My husband put the lawnmower in our tiny shed and helped me to my feet. Together we walked toward our front door, but before I went inside, I caught sight of Sandy. Julie’s neighbor was hustling up her driveway, head down, arms loaded with library books. I tried to catch her eye, but she wasn’t paying attention to anything besides getting inside her house. It had been a while since she had come over to borrow my phone. She told me her daughter had been taken away and was being raised by her brother, and that she wanted to talk with her. I always let her use the phone, and didn’t ask questions, but I could read the shame and grief on her face. Now that I was about to give birth to my own child, I wondered what had brought this about. And I wondered how any mother could survive without her child.

I managed to eat a little and was getting ready for bed when the first pain hit. Oof, I didn’t expect it to be in my back. My voice tremored as I called to my husband, and his face reflected the excitement and fear that I was sure was on mine. He rushed to get his watch, a piece of paper and a pencil so he could time the contractions. But he needn’t have bothered, they came on fast and hard. He gathered my overnight bag and the diaper bag, grabbed the baby seat and got everything ready to go.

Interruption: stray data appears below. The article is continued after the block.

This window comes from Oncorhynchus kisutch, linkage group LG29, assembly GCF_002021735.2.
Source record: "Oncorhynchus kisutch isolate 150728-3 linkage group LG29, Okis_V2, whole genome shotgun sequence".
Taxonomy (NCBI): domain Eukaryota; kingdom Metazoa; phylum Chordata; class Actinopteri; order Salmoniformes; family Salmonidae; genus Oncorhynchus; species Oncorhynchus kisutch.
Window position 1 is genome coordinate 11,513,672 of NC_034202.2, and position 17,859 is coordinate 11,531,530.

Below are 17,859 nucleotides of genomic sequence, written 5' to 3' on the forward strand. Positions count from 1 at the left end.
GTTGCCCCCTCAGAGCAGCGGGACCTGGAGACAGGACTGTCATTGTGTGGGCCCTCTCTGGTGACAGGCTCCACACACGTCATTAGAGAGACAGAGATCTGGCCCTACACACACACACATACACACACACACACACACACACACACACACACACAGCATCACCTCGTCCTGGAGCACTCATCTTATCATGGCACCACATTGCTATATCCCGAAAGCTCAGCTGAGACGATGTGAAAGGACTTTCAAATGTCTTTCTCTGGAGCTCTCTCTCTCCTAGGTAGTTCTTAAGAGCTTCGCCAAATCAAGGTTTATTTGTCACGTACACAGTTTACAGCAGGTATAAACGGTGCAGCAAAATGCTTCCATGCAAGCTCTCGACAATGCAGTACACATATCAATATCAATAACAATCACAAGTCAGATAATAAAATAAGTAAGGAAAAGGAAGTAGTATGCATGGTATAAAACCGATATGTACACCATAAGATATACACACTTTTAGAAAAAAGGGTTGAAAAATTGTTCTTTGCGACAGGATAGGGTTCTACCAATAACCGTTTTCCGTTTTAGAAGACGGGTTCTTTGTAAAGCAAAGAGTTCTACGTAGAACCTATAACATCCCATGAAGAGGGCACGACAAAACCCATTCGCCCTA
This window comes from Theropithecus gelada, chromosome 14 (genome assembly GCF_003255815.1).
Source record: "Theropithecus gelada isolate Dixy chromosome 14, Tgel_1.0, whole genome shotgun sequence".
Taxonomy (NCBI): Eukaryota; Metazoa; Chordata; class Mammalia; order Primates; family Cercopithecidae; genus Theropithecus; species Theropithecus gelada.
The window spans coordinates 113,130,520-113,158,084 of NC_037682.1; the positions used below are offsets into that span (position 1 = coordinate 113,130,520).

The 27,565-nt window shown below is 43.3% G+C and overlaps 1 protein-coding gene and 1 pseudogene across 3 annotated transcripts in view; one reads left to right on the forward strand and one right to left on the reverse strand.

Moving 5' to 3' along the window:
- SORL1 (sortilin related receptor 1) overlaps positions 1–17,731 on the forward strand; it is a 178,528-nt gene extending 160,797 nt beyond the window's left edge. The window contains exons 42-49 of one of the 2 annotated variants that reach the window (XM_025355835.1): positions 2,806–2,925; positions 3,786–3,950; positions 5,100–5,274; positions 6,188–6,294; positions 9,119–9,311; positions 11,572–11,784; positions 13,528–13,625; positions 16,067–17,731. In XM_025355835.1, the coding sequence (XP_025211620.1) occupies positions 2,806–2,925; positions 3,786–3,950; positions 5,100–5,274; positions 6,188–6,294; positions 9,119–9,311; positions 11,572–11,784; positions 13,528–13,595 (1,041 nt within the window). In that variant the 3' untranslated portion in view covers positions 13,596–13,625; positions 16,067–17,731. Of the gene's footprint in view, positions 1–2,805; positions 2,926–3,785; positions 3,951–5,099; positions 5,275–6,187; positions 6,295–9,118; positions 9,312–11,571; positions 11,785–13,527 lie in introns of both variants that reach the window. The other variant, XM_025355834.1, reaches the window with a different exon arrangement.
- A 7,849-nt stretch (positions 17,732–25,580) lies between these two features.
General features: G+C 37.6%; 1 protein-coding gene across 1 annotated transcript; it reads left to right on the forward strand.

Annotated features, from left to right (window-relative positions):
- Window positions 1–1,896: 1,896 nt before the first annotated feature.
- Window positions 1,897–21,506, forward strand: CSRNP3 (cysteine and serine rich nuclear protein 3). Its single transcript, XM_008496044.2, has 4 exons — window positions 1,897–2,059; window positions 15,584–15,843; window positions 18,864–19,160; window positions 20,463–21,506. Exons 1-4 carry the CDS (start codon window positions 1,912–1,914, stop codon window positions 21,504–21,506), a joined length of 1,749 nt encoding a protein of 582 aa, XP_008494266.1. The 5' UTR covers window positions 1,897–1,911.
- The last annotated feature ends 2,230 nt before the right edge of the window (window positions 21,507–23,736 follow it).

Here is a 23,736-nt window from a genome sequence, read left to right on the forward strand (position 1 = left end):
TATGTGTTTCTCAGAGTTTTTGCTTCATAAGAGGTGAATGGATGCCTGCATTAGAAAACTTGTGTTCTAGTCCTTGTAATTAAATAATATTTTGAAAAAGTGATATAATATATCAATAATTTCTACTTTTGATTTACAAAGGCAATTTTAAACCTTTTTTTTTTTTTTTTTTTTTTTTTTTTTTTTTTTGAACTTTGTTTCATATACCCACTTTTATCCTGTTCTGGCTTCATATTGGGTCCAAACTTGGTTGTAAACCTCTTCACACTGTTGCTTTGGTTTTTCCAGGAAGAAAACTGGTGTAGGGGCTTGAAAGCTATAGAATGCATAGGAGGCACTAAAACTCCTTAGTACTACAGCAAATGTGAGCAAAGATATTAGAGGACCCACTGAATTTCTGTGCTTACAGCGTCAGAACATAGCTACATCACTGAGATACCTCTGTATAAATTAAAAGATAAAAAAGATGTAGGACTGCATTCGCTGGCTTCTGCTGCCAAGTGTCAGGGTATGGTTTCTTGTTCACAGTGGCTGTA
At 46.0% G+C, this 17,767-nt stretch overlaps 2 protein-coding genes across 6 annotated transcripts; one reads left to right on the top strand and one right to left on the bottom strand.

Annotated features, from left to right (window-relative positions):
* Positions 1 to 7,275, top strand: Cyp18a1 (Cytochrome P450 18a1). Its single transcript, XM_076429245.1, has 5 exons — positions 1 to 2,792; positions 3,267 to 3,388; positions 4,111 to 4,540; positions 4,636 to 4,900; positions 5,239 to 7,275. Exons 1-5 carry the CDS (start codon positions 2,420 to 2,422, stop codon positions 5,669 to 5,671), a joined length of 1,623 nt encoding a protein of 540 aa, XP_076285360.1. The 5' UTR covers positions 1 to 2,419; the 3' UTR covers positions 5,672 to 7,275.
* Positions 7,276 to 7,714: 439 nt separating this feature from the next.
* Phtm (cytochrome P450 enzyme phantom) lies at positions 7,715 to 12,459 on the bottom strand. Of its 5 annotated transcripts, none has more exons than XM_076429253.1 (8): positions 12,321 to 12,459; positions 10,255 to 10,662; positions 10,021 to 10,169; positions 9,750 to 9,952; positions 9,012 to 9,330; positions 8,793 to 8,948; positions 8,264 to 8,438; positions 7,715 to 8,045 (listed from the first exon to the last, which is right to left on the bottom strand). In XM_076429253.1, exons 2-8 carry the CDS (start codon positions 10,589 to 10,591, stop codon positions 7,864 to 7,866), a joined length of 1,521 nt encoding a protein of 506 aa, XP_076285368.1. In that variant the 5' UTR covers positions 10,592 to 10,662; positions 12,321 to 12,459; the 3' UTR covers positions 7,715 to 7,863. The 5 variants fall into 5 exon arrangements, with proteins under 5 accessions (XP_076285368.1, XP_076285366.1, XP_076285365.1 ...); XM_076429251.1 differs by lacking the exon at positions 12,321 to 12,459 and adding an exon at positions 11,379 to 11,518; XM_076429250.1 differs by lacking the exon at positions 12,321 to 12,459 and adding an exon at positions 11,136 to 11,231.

He helped me to the car, and that’s when I saw everyone. Somehow, word had spread...I never figured out how. But my last sight of our trailer park as we headed for the hospital was of everyone on their porches, waving and shouting good wishes. To me, the “Barbie” of the community, the clean cut one who didn’t fit in. The beautiful humanity of that sight has never left me.

They accepted me. How could I do otherwise to them? For, I was just like them. Or maybe I was worse. My inward decisions to judge them, to feel superior and to be discontent put me right in the same camp. Or rather, the same trailer park.

But I knew I would feel differently towards them now. The gift of their parting wishes has stayed with me and done much to give me a glimpse of what it’s like to be broken, downtrodden, to carry burdens that are overwhelming and obvious. The fact that they were still living, still trying, still giving of themselves was more beautiful than any mansion down the street of that trashy trailer park.

And believe it or not, when it came time to move two years later, God had softened me to the point where it was bittersweet. For this trailer park had birthed more than our first baby, it had birthed a growth in me that was a beautiful thing, a content and softened heart.

*Author's Note

Once again, this is all true. It seems so long ago now that that baby is 27! But still I remember them waving us off, and I remember the lessons I learned. Truth be told, I've had to learn those lessons again and again, especially the contented part. But God is tender and instructs me gently, and I am so grateful for those years in the trailer park.